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exiges

Retail Sales Crash -2.1%

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http://www.brc.org.uk/brc_news_detail.asp?id=1971&kCat=53&kData=2

UK retail sales values were 2.1% lower on a like-for-like basis from May 2010, when sales had risen 0.8%. On a total basis, sales were down 0.3%, against a 3.0% increase in May 2010.

Food sales slowed markedly after April's strong growth and non-food sales were also much weaker. As the weather cooled, consumers' underlying uncertainty about jobs and incomes resurfaced, hitting clothing, footwear and homewares. Big-ticket purchases suffered most and were often promotion-led.

Non-food non-store (internet, mail-order and phone) sales growth slowed in May, but the comparison was with a very strong May 2010. Sales were 10.4% higher than a year ago, compared with 13.7% in April but over 20% in May 2010.

Stephen Robertson, Director General, British Retail Consortium, said:

"After two previous months distorted by the later Easter and extra bank holiday, this is a more realistic reflection of how tough conditions on the high street really are.

"The first half of May was better than the second, when the weather turned unseasonably wet and cold in many parts of the country, but customers' fundamental reluctance to spend is now clear to see. Households' disposable incomes continue to be squeezed by uncomfortably high inflation and low wage growth, while uncertainty over the effects of Government cuts is hitting consumers' sentiment about future finances.

"The VAT rise since last year is flattering the sales figures for most non-food goods, while renewed weakness in the housing market made life particularly difficult for retailers selling furniture and household goods.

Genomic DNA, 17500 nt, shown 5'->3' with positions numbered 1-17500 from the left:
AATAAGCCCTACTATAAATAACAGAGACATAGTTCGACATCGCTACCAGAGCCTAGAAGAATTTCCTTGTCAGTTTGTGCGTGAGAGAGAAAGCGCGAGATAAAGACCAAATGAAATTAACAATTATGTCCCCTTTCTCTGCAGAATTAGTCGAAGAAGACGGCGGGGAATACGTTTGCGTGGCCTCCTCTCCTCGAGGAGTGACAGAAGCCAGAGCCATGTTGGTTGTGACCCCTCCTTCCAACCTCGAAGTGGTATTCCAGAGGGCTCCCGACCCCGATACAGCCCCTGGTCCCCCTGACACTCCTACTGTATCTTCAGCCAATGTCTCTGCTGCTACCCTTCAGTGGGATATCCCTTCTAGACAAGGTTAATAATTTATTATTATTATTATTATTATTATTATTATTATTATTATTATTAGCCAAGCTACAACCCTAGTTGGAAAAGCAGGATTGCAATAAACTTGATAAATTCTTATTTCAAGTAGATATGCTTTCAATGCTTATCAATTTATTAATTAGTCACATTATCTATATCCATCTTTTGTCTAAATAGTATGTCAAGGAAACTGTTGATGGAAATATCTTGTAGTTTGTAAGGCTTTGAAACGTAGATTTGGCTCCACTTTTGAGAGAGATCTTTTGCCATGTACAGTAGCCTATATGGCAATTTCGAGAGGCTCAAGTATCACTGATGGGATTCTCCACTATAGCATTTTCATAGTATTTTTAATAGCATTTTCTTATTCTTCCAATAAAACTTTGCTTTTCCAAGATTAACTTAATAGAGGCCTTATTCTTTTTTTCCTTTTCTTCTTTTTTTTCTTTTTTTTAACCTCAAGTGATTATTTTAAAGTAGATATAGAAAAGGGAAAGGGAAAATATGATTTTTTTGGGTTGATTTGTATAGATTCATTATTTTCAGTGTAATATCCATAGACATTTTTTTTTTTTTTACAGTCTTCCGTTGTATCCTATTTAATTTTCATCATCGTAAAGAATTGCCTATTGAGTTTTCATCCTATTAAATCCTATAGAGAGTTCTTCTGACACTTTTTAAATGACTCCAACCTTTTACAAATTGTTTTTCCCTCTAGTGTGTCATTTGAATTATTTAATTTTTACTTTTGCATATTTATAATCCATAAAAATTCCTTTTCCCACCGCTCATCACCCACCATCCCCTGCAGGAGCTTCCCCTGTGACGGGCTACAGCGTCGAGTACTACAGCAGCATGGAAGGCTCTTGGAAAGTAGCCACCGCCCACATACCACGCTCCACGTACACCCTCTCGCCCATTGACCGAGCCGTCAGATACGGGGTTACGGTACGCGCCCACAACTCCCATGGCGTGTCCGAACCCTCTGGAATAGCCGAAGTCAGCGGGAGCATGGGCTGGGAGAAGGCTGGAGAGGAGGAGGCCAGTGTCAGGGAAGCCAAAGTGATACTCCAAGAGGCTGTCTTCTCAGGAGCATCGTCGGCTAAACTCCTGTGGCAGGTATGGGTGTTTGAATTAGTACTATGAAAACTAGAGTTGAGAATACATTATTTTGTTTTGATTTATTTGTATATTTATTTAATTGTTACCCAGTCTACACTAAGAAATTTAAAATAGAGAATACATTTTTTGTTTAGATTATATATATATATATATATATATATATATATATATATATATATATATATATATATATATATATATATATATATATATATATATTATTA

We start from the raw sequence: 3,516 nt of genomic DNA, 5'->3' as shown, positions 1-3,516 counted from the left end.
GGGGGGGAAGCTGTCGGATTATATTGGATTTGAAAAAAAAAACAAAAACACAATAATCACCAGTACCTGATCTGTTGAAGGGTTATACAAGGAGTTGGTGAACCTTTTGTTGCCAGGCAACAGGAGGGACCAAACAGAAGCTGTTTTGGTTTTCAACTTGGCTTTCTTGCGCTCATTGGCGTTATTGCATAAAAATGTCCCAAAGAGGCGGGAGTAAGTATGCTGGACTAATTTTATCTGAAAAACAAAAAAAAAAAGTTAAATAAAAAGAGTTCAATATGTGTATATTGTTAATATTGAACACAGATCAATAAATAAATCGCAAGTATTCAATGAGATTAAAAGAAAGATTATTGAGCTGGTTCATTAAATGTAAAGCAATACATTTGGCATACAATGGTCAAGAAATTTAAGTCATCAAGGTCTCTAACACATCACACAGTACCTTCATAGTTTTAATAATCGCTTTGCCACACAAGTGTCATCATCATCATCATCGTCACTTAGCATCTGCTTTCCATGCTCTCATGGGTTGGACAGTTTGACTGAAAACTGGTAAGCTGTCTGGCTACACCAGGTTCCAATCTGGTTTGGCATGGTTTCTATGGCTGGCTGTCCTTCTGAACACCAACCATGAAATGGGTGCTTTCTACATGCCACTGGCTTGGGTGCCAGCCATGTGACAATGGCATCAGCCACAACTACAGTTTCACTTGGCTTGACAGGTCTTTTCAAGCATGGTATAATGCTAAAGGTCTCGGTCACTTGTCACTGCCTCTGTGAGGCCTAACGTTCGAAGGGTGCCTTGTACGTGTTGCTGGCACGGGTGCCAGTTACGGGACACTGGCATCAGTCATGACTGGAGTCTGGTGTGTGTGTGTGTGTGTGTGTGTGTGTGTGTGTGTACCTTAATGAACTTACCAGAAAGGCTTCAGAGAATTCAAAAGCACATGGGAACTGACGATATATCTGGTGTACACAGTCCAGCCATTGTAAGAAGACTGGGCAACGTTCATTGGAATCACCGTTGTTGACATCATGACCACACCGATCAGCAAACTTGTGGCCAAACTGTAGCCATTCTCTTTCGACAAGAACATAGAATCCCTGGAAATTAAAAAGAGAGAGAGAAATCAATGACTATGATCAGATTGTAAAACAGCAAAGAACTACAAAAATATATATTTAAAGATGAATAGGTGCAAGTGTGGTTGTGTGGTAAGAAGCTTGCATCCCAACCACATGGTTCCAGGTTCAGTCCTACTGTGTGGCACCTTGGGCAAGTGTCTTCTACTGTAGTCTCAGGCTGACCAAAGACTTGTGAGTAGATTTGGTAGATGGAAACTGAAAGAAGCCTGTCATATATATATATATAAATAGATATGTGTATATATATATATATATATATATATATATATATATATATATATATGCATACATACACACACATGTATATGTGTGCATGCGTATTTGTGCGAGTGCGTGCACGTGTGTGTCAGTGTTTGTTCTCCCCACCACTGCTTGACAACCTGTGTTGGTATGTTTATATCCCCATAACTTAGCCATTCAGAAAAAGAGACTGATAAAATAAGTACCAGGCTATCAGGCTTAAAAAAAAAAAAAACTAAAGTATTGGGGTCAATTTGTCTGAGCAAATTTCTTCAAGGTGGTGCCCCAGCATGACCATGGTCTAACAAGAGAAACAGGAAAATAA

"This new evidence of weak spending shows how important it is to support this soft patch in the recovery by keeping interest rates low."

Helen Dickinson, Head of Retail, KPMG, said:

"For the first time in a number of months we have a clearer picture of the underlying trend without the distortions of the timings of Easter and bank holidays, and it doesn't make for happy reading. The last half of the month was the most challenging given the good weather and World Cup last year. Across the month, virtually all nonfood sectors experienced negative like-for-like sales to varying degrees reflecting consumer's reticence to spend as the disposable income squeeze tightens its grip. This, combined with falling margins driven by a greater focus on price, lower average transaction values and increasing manufacturing costs is leaving many retailers coping with a "double whammy" impact on cash flows."

Edited by exiges

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All of which can only mean one thing: Must be interest rate decision time shortly.

Is there a round table of VIs pumping out random nonsense each month designed to keep IRs down and their Bentleys on the road? Gettin' a bit obvious now, fellas

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I also have had enough of the BRC. The y/y figures they release are utterly useless and provide absolutely no useful information. They only serve to attempt to pressure the MPC to prevent IR rises and keep house prices up.

Last time I checked there was a world cup last year and there was a large boost in retail sales in May in the lead up to it. Comparing this year’s figures to last may is utterly ridiculous.

(http://www.guardian.co.uk/business/2010/jun/17/world-cup-retail-sales-boost)

Just as last month’s +5.2% and the month before -3.2% were also utterly useless and completely nonsensical.

It will give the BBC etc a nice excuse to campaign for no IR rises and high house prices.

CBI realized sales was above expectations again for May, the m/m figures from the ONS will provide a better insight without the huge distortion of the world cup last year.

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  • 311 Brexit, House prices and Summer 2020

    1. 1. Including the effects Brexit, where do you think average UK house prices will be relative to now in June 2020?


      • down 5% +
      • down 2.5%
      • Even
      • up 2.5%
      • up 5%



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